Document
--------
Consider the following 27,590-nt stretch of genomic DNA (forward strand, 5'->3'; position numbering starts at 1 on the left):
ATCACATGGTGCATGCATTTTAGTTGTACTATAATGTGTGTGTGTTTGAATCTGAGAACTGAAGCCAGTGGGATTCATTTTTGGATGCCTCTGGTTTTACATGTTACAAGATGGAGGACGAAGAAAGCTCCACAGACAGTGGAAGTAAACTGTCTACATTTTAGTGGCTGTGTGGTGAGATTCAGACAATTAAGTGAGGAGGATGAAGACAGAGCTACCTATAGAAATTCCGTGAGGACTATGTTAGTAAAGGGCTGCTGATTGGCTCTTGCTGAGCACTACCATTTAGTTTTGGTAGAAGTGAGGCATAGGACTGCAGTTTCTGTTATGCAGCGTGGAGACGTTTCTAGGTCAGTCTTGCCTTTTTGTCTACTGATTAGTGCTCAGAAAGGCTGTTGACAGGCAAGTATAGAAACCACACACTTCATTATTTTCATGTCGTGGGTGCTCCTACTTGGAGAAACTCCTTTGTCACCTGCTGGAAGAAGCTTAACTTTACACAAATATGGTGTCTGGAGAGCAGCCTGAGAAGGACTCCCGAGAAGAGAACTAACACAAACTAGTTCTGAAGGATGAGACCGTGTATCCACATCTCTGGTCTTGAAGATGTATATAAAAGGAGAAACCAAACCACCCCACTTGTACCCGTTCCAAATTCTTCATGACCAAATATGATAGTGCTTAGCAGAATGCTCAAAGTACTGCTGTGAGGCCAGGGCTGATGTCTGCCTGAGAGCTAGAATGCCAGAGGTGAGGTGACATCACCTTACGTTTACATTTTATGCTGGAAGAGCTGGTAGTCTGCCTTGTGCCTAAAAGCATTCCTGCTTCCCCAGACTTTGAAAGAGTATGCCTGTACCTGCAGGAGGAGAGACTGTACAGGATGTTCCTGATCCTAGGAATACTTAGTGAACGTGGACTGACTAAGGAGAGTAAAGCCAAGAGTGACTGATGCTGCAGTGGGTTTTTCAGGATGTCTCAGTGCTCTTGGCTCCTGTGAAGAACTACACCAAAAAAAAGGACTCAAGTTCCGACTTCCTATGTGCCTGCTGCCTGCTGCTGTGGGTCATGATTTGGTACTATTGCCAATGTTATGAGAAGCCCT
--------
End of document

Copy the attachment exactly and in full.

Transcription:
Consider the following 27,590-nt stretch of genomic DNA (forward strand, 5'->3'; position numbering starts at 1 on the left):
ATCACATGGTGCATGCATTTTAGTTGTACTATAATGTGTGTGTGTTTGAATCTGAGAACTGAAGCCAGTGGGATTCATTTTTGGATGCCTCTGGTTTTACATGTTACAAGATGGAGGACGAAGAAAGCTCCACAGACAGTGGAAGTAAACTGTCTACATTTTAGTGGCTGTGTGGTGAGATTCAGACAATTAAGTGAGGAGGATGAAGACAGAGCTACCTATAGAAATTCCGTGAGGACTATGTTAGTAAAGGGCTGCTGATTGGCTCTTGCTGAGCACTACCATTTAGTTTTGGTAGAAGTGAGGCATAGGACTGCAGTTTCTGTTATGCAGCGTGGAGACGTTTCTAGGTCAGTCTTGCCTTTTTGTCTACTGATTAGTGCTCAGAAAGGCTGTTGACAGGCAAGTATAGAAACCACACACTTCATTATTTTCATGTCGTGGGTGCTCCTACTTGGAGAAACTCCTTTGTCACCTGCTGGAAGAAGCTTAACTTTACACAAATATGGTGTCTGGAGAGCAGCCTGAGAAGGACTCCCGAGAAGAGAACTAACACAAACTAGTTCTGAAGGATGAGACCGTGTATCCACATCTCTGGTCTTGAAGATGTATATAAAAGGAGAAACCAAACCACCCCACTTGTACCCGTTCCAAATTCTTCATGACCAAATATGATAGTGCTTAGCAGAATGCTCAAAGTACTGCTGTGAGGCCAGGGCTGATGTCTGCCTGAGAGCTAGAATGCCAGAGGTGAGGTGACATCACCTTACGTTTACATTTTATGCTGGAAGAGCTGGTAGTCTGCCTTGTGCCTAAAAGCATTCCTGCTTCCCCAGACTTTGAAAGAGTATGCCTGTACCTGCAGGAGGAGAGACTGTACAGGATGTTCCTGATCCTAGGAATACTTAGTGAACGTGGACTGACTAAGGAGAGTAAAGCCAAGAGTGACTGATGCTGCAGTGGGTTTTTCAGGATGTCTCAGTGCTCTTGGCTCCTGTGAAGAACTACACCAAAAAAAAGGACTCAAGTTCCGACTTCCTATGTGCCTGCTGCCTGCTGCTGTGGGTCATGATTTGGTACTATTGCCAATGTTATGAGAAGCCCT